Three Canadian Lawyers Shaping the Future for Animals By Kate Fowler

This is the final piece in a series focusing on the female lawyers featured in the multimedia documentary project Unbound, co-founded by acclaimed photojournalist Jo-Anne McArthur (We Animals, The Ghosts in Our Machine) and Dr Keri Cronin (Department of Visual Arts, Brock University). Find out more at unboundproject.org

In Canada, as elsewhere, the field of animal law is burgeoning. Here, we speak with three exceptional lawyers, all committed vegans, who use the law as a tool for animal liberation.

Lesli Bisgould is a trailblazer. She not only opened Canada’s first practice in animal rights law, she also later taught it to a new generation. She has mentored and inspired people like Camille Labchuk and Anna Pippus, who have built on her work, and made the rights of animals increasingly visible and increasingly represented. As Bisgould puts it, “animal law has gone from an idea to a fact.”

On the growth of animal law

Labchuk notes that when she first started, there were just a handful of animal law classes, and many people were dismissive of her goal of being an animal rights lawyer. She points now to the increasing number of academic publications on animal law in Canada as well as the number of high-profile cases involving animals that regularly make headlines in mainstream media. “These issues are in the news every single day,” she says. And this rising awareness of animal law is starting to find its way into Canadian law schools as well. “That is what excites me about the future,” she said, “that 20 years from now we are going to be in that situation where everyone who has gone law school will have had exposure to an animal law class.”

Law as a tool for animal liberation

Bisgould remembers how the dominant way of thinking about animals and the law used to be that the law was “a tool that lawyers used to empower advocates to fight for things.” Now, however, “lawyers themselves want to be advocates. And that itself is a change.”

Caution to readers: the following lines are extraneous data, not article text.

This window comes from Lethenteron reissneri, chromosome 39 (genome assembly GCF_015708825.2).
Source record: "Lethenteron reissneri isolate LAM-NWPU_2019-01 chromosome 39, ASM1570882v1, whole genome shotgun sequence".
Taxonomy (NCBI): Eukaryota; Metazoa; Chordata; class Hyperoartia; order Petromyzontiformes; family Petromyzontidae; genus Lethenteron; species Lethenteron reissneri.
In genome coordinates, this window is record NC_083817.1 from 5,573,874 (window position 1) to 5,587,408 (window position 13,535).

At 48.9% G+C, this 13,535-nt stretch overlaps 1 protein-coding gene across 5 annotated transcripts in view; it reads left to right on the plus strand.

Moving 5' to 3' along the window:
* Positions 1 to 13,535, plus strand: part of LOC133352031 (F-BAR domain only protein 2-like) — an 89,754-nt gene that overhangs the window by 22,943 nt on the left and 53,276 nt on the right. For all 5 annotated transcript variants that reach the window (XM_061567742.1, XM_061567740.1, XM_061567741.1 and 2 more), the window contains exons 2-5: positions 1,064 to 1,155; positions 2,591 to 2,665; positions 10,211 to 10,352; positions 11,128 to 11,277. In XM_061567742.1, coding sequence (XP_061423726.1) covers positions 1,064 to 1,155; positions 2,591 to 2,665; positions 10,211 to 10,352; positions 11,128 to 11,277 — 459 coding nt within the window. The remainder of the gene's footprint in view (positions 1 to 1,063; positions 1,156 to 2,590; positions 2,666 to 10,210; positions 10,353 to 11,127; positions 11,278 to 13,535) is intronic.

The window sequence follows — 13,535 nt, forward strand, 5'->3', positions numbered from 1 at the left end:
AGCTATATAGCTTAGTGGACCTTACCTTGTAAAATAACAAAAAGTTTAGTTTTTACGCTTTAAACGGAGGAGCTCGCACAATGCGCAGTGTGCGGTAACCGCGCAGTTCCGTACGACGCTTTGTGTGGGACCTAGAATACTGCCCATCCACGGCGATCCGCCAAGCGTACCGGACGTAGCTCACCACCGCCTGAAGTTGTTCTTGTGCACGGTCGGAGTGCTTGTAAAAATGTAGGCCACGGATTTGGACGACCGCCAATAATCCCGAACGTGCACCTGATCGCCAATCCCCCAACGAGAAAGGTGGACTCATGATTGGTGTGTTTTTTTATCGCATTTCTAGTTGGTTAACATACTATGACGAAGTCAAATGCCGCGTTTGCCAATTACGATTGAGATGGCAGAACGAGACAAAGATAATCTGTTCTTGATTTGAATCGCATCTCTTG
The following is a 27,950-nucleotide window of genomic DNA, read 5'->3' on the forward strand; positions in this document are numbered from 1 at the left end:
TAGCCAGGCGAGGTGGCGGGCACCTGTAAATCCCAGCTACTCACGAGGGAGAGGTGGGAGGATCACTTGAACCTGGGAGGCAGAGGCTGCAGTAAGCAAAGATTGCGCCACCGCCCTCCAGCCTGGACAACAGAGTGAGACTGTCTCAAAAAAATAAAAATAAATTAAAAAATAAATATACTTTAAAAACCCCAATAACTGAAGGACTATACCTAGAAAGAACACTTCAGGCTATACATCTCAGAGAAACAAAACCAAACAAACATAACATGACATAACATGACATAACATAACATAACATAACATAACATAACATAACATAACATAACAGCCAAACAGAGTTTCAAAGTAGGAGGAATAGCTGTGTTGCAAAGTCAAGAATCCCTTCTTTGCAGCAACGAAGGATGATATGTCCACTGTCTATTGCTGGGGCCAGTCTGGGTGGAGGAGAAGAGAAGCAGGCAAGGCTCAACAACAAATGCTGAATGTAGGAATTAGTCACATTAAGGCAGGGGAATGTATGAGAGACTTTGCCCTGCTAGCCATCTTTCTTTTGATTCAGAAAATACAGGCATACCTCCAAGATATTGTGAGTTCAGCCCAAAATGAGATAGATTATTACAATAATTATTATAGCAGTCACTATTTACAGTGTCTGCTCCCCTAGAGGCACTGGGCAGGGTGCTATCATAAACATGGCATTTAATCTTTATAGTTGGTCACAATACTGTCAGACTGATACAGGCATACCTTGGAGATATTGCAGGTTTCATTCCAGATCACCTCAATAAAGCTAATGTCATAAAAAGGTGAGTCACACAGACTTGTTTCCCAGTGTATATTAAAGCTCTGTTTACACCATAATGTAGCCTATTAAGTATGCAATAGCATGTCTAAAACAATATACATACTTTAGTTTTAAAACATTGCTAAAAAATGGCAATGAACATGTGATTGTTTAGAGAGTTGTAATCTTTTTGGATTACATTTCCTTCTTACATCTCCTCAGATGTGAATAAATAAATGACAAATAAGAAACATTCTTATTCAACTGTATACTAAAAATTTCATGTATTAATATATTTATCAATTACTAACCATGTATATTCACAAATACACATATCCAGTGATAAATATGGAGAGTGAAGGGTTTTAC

Labchuk agrees. “For me, law school and being a lawyer is just a tool to accomplish animal liberation. It is not an end or a means in and of itself.”

For these three women, achieving all they can for animals feels more like a necessity, not a career choice. For them, it can be frustrating to see people who care deeply about companion animals – people who love the dogs and cats they share their lives with –  turn a blind eye when it comes to the suffering of other animals. But this cognitive disconnect can serve campaigners, too. Says Pippus “If somebody is saying, ‘I care about how animals are treated and therefore hens should be out of cages,’ we just now need to take that compassion and care and say, ‘ok, well, if that is how you feel, the only solution is animal rights and veganism.’”

On being female lawyers

They all agree that they have been fortunate to not experience overt discrimination because of their gender in their professional lives. While there could be a number of factors at play, Labchuk credits this to the fact that, in Canada, the animal rights scene is dominated by women at all levels, and especially in leadership positions. “The heads of most of the animal organizations in Canada are women, whereas in the States, it is almost all men. I don’t really have any explanations as to why that is in Canada, but, as a consequence, I’ve personally never thought about gender as a limiting factor in moving forward in this field because I’ve never seen it to be. And my role models in the field have all been women.”